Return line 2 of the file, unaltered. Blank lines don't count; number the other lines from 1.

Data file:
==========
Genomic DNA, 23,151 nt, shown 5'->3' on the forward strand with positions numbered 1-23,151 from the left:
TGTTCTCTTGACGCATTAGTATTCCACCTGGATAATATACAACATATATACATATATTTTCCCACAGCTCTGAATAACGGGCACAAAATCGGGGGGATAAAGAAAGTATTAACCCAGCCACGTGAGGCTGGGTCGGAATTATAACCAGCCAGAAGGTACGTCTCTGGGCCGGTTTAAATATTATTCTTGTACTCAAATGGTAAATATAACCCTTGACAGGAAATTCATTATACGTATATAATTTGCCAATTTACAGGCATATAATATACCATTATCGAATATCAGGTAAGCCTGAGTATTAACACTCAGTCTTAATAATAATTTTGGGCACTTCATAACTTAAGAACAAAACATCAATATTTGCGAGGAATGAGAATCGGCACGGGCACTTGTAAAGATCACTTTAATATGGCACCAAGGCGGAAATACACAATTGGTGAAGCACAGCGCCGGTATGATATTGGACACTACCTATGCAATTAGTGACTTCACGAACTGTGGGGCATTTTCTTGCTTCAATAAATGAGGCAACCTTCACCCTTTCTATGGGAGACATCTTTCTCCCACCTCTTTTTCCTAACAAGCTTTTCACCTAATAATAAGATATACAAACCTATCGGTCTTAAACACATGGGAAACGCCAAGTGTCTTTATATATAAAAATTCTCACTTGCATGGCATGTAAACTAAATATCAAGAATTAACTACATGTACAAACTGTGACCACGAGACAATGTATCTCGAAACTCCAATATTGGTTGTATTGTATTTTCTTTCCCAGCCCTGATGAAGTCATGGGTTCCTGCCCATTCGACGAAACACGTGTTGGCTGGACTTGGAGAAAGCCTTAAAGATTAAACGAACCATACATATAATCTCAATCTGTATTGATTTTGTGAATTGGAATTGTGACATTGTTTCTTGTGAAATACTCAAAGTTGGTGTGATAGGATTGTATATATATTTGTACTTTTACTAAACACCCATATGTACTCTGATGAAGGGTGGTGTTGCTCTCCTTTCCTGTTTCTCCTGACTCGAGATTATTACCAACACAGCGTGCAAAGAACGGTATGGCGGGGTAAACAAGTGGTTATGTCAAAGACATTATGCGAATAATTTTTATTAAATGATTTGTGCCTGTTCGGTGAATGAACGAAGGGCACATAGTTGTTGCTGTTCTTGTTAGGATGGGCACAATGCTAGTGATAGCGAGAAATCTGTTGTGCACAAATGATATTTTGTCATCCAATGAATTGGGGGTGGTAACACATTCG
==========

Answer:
TGTTCTCTTGACGCATTAGTATTCCACCTGGATAATATACAACATATATACATATATTTTCCCACAGCTCTGAATAACGGGCACAAAATCGGGGGGATAAAGAAAGTATTAACCCAGCCACGTGAGGCTGGGTCGGAATTATAACCAGCCAGAAGGTACGTCTCTGGGCCGGTTTAAATATTATTCTTGTACTCAAATGGTAAATATAACCCTTGACAGGAAATTCATTATACGTATATAATTTGCCAATTTACAGGCATATAATATACCATTATCGAATATCAGGTAAGCCTGAGTATTAACACTCAGTCTTAATAATAATTTTGGGCACTTCATAACTTAAGAACAAAACATCAATATTTGCGAGGAATGAGAATCGGCACGGGCACTTGTAAAGATCACTTTAATATGGCACCAAGGCGGAAATACACAATTGGTGAAGCACAGCGCCGGTATGATATTGGACACTACCTATGCAATTAGTGACTTCACGAACTGTGGGGCATTTTCTTGCTTCAATAAATGAGGCAACCTTCACCCTTTCTATGGGAGACATCTTTCTCCCACCTCTTTTTCCTAACAAGCTTTTCACCTAATAATAAGATATACAAACCTATCGGTCTTAAACACATGGGAAACGCCAAGTGTCTTTATATATAAAAATTCTCACTTGCATGGCATGTAAACTAAATATCAAGAATTAACTACATGTACAAACTGTGACCACGAGACAATGTATCTCGAAACTCCAATATTGGTTGTATTGTATTTTCTTTCCCAGCCCTGATGAAGTCATGGGTTCCTGCCCATTCGACGAAACACGTGTTGGCTGGACTTGGAGAAAGCCTTAAAGATTAAACGAACCATACATATAATCTCAATCTGTATTGATTTTGTGAATTGGAATTGTGACATTGTTTCTTGTGAAATACTCAAAGTTGGTGTGATAGGATTGTATATATATTTGTACTTTTACTAAACACCCATATGTACTCTGATGAAGGGTGGTGTTGCTCTCCTTTCCTGTTTCTCCTGACTCGAGATTATTACCAACACAGCGTGCAAAGAACGGTATGGCGGGGTAAACAAGTGGTTATGTCAAAGACATTATGCGAATAATTTTTATTAAATGATTTGTGCCTGTTCGGTGAATGAACGAAGGGCACATAGTTGTTGCTGTTCTTGTTAGGATGGGCACAATGCTAGTGATAGCGAGAAATCTGTTGTGCACAAATGATATTTTGTCATCCAATGAATTGGGGGTGGTAACACATTCG